Today, controlling the feral cat population through neutering has become the accepted method of dealing with the feral cat problem in the UK, thanks to the hard work and persistence of individuals and small charities like ours that pioneered this approach in the late 1970s.
Animal lovers who came across feral cats and their often sickly kittens felt compelled to take the kittens home, rehabilitate them and find them homes. It was quite obvious that the adults had to be neutered in order to prevent a recurrence of the misery. These poor cats, who are so similar to our own pets, had been abandoned and were uncared-for through no fault of their own, and the thought of killing them – as practised by pest-control firms and inhumane individuals – seemed quite unacceptable to compassionate people. Neutering was the obvious solution, and since it is humane it soon became popular with the public, who had become hesitant to approach charities for help for fear that they might put the cats down. Consequently, because of delay in getting help, colonies had expanded beyond the resources of people trying to feed and care for them.
Neutering entirely changed the colony: no more wailing and fighting tomcats, no more pregnant cats, no more sick and dying kittens. Instead the cats were healthy and flourished, and though they did not breed they would defend their territory from strangers. This meant the colony did not increase in size, and their feeders were relieved. Neutering thus proved to have a permanent effect, and to be cost-effective compared to the services of pest-control firms which were called at regular intervals as new cats appeared and rapidly multiplied to form a fresh colony.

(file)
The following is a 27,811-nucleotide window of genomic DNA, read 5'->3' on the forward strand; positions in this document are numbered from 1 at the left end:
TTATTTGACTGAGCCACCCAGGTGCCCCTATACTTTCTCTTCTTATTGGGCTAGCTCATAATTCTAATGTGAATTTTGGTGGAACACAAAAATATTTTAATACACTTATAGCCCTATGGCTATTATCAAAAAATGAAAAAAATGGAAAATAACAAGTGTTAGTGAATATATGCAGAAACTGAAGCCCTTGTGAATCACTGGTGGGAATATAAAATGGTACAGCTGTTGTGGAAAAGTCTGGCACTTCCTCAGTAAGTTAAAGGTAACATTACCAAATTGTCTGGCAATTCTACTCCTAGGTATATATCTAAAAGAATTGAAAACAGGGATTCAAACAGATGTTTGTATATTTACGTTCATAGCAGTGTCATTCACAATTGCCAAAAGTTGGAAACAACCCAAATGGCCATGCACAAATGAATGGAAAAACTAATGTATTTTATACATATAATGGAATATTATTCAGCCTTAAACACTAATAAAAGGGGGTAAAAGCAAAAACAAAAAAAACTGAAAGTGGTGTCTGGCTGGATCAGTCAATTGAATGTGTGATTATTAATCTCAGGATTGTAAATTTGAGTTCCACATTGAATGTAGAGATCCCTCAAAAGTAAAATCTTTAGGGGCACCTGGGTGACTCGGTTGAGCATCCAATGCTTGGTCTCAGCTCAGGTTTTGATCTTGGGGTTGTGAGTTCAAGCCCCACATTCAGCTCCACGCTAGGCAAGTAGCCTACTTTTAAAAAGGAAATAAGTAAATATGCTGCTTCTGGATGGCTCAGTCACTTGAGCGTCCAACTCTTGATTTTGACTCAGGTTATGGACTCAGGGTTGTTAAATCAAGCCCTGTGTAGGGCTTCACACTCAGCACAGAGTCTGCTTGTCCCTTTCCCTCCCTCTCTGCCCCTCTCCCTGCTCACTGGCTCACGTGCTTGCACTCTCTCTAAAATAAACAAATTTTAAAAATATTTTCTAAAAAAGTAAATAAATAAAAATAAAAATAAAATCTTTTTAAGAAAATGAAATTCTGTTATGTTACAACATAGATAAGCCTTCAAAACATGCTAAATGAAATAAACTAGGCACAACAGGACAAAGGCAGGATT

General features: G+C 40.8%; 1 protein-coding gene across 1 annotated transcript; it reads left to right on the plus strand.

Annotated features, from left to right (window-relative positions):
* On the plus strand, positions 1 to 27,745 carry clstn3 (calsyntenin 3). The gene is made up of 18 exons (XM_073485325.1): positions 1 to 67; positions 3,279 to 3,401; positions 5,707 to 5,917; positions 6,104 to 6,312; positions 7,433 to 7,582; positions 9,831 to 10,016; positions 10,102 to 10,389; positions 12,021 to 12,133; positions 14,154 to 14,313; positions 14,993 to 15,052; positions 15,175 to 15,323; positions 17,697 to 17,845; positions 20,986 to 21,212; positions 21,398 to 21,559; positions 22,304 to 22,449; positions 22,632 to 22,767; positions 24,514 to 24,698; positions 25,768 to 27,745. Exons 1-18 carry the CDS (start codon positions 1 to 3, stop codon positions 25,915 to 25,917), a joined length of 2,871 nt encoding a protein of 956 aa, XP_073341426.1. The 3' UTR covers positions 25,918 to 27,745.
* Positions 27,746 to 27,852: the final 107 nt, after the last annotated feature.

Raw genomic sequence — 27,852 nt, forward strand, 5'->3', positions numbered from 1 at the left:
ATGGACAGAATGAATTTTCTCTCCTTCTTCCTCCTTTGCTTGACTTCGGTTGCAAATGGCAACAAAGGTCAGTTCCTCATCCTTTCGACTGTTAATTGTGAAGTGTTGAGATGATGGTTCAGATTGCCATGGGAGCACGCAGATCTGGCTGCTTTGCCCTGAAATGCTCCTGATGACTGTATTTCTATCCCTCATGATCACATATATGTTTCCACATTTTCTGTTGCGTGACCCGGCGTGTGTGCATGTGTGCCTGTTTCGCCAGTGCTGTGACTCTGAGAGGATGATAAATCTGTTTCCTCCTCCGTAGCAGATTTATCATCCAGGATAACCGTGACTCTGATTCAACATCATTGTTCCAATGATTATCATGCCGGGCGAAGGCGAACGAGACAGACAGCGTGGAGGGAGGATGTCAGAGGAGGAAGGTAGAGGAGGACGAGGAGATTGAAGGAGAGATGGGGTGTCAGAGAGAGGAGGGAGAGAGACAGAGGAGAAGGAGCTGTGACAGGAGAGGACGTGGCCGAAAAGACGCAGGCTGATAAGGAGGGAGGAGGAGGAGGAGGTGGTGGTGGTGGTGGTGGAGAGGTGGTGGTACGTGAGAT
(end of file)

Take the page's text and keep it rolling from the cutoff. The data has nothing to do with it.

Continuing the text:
Our leaflet A GREAT LEAP FORWARD FROM PEST CONTROL TO BIRTH CONTROL helped us to fight and win on behalf of the cats when managers of hospitals, factories etc wanted to have their feral cat colonies destroyed. The leaflet is very rarely needed nowadays, but is still available from our Head Office.
Trapping and neutering
Feeders of feral cats are often concerned – if not deeply worried – when awaiting our trapping visit. We hand them our leaflets and a newsletter and reassure them that the cats will not be put down (unless they have an untreatable and fatal illness) but instead will be neutered and brought back; and that we will find good homes for the kittens. We also promise that our trapping technique causes minimal distress to the cats, if any at all. We establish at the outset that the trapping must be left entirely to us and that the feeders must on no account take the initiative or act on impulse at any stage. There have been occasions when people have assured us that a cat was “quite tame” because it could be stroked when feeding. Against our repeated warnings the passionately keen “helper” has seized the cat and attempted to put it in a basket. A struggle has then occurred with our desperate shouts to “let go!” ignored until the cat has emerged the winner and the feeder usually ended up in Casualty in need of stitches and an anti-tetanus injection.